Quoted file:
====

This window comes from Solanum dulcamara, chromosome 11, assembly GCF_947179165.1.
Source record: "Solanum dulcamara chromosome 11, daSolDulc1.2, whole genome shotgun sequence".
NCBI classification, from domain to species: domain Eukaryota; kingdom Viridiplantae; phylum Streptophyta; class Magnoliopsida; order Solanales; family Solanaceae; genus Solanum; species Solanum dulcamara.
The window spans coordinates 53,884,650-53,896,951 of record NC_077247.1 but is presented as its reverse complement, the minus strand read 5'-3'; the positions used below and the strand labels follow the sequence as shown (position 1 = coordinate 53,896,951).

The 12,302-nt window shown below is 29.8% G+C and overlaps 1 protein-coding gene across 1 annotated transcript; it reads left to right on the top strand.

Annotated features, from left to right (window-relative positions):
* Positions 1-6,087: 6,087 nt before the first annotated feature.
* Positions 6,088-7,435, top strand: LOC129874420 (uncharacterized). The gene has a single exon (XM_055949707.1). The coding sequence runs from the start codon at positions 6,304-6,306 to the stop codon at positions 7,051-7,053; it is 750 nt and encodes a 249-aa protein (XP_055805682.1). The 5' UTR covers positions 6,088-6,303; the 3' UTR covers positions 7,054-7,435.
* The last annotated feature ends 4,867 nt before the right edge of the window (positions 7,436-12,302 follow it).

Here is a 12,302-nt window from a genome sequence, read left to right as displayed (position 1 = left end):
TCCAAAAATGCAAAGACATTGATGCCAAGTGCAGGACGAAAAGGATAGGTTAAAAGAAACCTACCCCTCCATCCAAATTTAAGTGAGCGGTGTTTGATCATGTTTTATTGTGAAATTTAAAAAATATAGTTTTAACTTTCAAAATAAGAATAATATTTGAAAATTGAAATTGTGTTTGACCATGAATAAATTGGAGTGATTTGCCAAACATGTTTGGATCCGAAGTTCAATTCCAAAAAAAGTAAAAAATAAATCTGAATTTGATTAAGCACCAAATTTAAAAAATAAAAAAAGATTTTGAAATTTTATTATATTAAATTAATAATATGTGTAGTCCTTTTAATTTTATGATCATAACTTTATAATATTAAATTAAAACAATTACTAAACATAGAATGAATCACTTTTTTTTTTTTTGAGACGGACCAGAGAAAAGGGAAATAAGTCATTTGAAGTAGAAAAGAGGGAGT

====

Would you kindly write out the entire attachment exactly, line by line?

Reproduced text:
This window comes from Solanum dulcamara, chromosome 11, assembly GCF_947179165.1.
Source record: "Solanum dulcamara chromosome 11, daSolDulc1.2, whole genome shotgun sequence".
NCBI classification, from domain to species: domain Eukaryota; kingdom Viridiplantae; phylum Streptophyta; class Magnoliopsida; order Solanales; family Solanaceae; genus Solanum; species Solanum dulcamara.
The window spans coordinates 53,884,650-53,896,951 of record NC_077247.1 but is presented as its reverse complement, the minus strand read 5'-3'; the positions used below and the strand labels follow the sequence as shown (position 1 = coordinate 53,896,951).

The 12,302-nt window shown below is 29.8% G+C and overlaps 1 protein-coding gene across 1 annotated transcript; it reads left to right on the top strand.

Annotated features, from left to right (window-relative positions):
* Positions 1-6,087: 6,087 nt before the first annotated feature.
* Positions 6,088-7,435, top strand: LOC129874420 (uncharacterized). The gene has a single exon (XM_055949707.1). The coding sequence runs from the start codon at positions 6,304-6,306 to the stop codon at positions 7,051-7,053; it is 750 nt and encodes a 249-aa protein (XP_055805682.1). The 5' UTR covers positions 6,088-6,303; the 3' UTR covers positions 7,054-7,435.
* The last annotated feature ends 4,867 nt before the right edge of the window (positions 7,436-12,302 follow it).

Here is a 12,302-nt window from a genome sequence, read left to right as displayed (position 1 = left end):
TCCAAAAATGCAAAGACATTGATGCCAAGTGCAGGACGAAAAGGATAGGTTAAAAGAAACCTACCCCTCCATCCAAATTTAAGTGAGCGGTGTTTGATCATGTTTTATTGTGAAATTTAAAAAATATAGTTTTAACTTTCAAAATAAGAATAATATTTGAAAATTGAAATTGTGTTTGACCATGAATAAATTGGAGTGATTTGCCAAACATGTTTGGATCCGAAGTTCAATTCCAAAAAAAGTAAAAAATAAATCTGAATTTGATTAAGCACCAAATTTAAAAAATAAAAAAAGATTTTGAAATTTTATTATATTAAATTAATAATATGTGTAGTCCTTTTAATTTTATGATCATAACTTTATAATATTAAATTAAAACAATTACTAAACATAGAATGAATCACTTTTTTTTTTTTTGAGACGGACCAGAGAAAAGGGAAATAAGTCATTTGAAGTAGAAAAGAGGGAGT